It’s easy, in a world with so many channels for advertising and marketing, to lose track of what you really want to say. Some organizations end up pouring time and resources into generating enormous campaigns, only to discover that the goals of the campaign weren’t a fit for the single platform they selected. Others launch many expensive campaigns without considering how each campaign should build on the past ones, saving you time and money along the way.
This six-step process will help you pay attention to how every single message you create actually can reach many different audiences with minimal tweaking, as long as you know what works on each platform or channel. While it is easy to say, “this channel or this platform isn’t relevant to my business,” it is possible to do small-scale testing with a campaign message or two that may reveal surprising places that do a great job promoting your brand.
Step 1: Understand Your Primary and Secondary Platforms/Channels
Most likely, there are more channels with substantial viewerships than you think, no matter how many you already employ. Whether you are looking at influential websites, social media, or other methods of marketing, dig up as many options as you can possibly find. As you go, make sure you are noting:
- Demographics – does this channel have a documented reach to your target market?
- Use habits – how do people interact with the site? Do they read for 10 minutes or scroll through a post in 3 seconds?
- Pricing – some channels charge steep fees to get in the game, but others let you budget a very small advertising spend to get your feet wet.
Knowing these things helps you ensure that you aren’t leaving potential customers in the lurch just because they use a channel you didn’t think of.
Step 2: Research Similar Organization’s Strategies and Takeaways
Once you know general information about the channels, it’s time to see what your competition has done on these channels. You may encounter one of two situations:
- Your competition is flooding the channel and filling it with content to great effect.
- Your competition has written off the channel and isn’t investing in it at all.
This information matters: in many PPC cases, ad prices are dependent on keyword demand, so you’ll get more for your money if you find a channel that your competitors aren’t vying for… at least for a little while, until they notice your success. The fact that competitors will always be paying attention to you is a good reason to always keep tabs on their public presence as well!
Step 3: Iterate on Your Core Campaign Message (Brainstorm Time!)
All the research serves Step 3: you’ve got a planned core campaign message for your brand. It is certainly possible to publicize the same message on many platforms, but tailoring your approach will almost always make a difference. So get your team together and think through all the ways the core message can be “reverse engineered” into other messages. Consider:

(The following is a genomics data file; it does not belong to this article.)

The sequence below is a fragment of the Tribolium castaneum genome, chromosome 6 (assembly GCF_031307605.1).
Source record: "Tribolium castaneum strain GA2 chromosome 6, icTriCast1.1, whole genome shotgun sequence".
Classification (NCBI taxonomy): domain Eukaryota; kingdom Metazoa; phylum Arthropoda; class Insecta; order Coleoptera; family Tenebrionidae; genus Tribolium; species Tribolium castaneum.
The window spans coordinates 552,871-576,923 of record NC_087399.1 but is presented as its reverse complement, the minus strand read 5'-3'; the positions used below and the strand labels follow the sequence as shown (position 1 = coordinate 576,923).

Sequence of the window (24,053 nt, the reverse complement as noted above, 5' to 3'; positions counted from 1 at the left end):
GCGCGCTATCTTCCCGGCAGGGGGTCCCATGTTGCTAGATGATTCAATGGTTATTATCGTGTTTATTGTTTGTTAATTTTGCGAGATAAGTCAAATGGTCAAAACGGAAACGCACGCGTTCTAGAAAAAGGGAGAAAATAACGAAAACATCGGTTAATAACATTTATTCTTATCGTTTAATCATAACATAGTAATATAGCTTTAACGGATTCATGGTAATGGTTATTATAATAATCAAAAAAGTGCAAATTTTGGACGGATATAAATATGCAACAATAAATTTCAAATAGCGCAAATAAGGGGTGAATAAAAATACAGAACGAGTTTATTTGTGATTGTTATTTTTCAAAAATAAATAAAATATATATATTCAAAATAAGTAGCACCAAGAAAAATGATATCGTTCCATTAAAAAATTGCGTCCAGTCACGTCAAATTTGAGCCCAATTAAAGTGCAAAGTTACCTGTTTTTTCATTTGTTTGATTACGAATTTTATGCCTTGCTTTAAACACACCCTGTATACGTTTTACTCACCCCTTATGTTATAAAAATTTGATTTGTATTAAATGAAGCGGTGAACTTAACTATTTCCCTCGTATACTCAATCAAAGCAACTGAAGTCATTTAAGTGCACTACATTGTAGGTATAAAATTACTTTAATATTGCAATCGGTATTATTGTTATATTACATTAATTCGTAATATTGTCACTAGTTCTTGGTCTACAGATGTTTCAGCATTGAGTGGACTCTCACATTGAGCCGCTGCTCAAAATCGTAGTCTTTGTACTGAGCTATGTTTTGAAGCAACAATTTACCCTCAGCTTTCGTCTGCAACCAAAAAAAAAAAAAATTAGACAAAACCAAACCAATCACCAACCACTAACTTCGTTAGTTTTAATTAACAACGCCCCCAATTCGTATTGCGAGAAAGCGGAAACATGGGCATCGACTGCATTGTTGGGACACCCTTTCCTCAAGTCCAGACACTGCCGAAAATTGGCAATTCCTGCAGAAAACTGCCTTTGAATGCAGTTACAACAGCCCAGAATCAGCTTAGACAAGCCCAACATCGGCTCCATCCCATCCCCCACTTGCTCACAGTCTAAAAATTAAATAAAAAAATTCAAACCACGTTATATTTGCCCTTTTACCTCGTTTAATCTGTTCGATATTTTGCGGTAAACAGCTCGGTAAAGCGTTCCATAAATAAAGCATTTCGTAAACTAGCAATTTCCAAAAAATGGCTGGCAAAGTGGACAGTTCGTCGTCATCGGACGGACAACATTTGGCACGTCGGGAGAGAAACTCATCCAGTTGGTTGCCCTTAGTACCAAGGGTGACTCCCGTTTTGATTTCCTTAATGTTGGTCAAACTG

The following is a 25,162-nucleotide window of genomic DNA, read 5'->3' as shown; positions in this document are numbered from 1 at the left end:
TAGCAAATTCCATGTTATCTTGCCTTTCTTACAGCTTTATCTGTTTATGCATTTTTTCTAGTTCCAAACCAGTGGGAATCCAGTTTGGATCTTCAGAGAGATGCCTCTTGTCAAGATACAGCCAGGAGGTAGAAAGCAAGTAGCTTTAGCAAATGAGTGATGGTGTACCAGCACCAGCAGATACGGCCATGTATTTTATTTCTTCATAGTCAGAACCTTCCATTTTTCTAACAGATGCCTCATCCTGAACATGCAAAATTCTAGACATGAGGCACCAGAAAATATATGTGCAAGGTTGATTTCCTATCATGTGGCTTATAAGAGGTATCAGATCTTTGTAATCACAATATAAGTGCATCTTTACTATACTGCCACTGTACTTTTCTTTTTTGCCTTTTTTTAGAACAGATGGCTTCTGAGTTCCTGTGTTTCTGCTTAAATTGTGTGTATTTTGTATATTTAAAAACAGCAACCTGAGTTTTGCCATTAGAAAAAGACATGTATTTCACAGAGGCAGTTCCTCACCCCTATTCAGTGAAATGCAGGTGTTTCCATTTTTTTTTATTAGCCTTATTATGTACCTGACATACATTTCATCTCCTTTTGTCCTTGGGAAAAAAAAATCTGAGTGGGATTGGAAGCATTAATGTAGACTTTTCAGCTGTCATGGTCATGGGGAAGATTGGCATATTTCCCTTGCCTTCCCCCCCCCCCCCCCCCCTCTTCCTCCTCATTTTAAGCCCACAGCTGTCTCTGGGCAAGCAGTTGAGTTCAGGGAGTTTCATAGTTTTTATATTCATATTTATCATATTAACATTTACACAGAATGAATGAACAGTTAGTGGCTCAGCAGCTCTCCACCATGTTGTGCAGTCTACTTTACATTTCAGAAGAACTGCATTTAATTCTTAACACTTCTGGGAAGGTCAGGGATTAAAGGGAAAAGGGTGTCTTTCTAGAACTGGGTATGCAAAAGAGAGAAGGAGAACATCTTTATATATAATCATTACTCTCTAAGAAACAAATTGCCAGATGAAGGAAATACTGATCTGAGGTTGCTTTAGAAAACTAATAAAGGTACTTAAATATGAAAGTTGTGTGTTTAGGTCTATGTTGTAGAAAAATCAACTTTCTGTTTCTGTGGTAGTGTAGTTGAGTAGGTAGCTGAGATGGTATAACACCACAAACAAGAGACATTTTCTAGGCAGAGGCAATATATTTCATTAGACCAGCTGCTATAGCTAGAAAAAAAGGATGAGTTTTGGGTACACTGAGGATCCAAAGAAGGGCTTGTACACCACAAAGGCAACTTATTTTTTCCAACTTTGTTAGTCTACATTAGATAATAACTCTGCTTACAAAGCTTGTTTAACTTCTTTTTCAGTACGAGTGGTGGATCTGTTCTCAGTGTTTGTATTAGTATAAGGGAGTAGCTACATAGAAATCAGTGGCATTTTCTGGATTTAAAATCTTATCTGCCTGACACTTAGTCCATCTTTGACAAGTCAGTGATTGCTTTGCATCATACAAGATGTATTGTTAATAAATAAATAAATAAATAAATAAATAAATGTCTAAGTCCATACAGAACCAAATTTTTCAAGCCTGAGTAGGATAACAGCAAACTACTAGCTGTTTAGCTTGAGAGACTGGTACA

- How can you make your message appeal to a new audience, for instance, a younger one or an older one?
- How can you make the core message into a snappy one-liner and into an in-depth thoughtful paragraph? How can you make your core message a visual?
- How can you convey your message with an obvious call-to-action? How can you turn your core message into non-promotional useful content, like a how-to article?
- How can you make your message much more serious or much more irreverent?
You don’t have to use everything you come up with, but most likely you will find at least two options worth trying; armed with multiple forms of your core campaign message, you can craft posts and content that is much better tailored to the best features of each channel.
Step 4: Make the Connections Between Channel and Message
Here’s where you make that tailored choice: pull together the social channels and advertising platforms that make the most sense for your budget and your target market, and the core message iterations you’ve created. Match them up: you can write them on sticky notes or a whiteboard, or just organize them in an electronic spreadsheet. If you’ve generated enough material, try to choose two options for each channel so that you can perform some A/B testing. The goal is to expand on the work you did to get to a core campaign message so that you get the absolute most benefit out of it.
Step 5: Note the Results on Each Platform to Create Your Next Moves
Once you’ve run your test posts and content on each platform, you’ll be getting analytics for every channel you’ve employed. Don’t ignore these statistics! Yes, you’ll find at least one channel that doesn’t perform at all, most likely, but now you’ll be armed with that information the next time someone suggests that platform for your brand. You’ll also most likely find at least one outstanding channel that you never would have expected. You also may realize that some element of your multi-channel approach was actually more effective than the original core message; your core message may need to shift!
Be open to all of it: customers change so fast these days in their preferences and personalities that really wonderful campaigns sometimes still underperform. By making your decisions based on the actual data for what your customers choose to click on, you are getting valuable information to make the next campaign the best yet.
Step 6: Design All New Campaigns With Multi-Channel Appeal in Mind
Recognize that having only one “core campaign message” may not work in the future, especially if you realize that you have a wide variety of channels where you achieve valuable marketing reach. Use the information you’ve learned about what works and what does not, but every time you start a new campaign, remember that new platforms are gaining traction all the time: keep looking for the “next big thing” and try to get there as an advertiser before anyone else!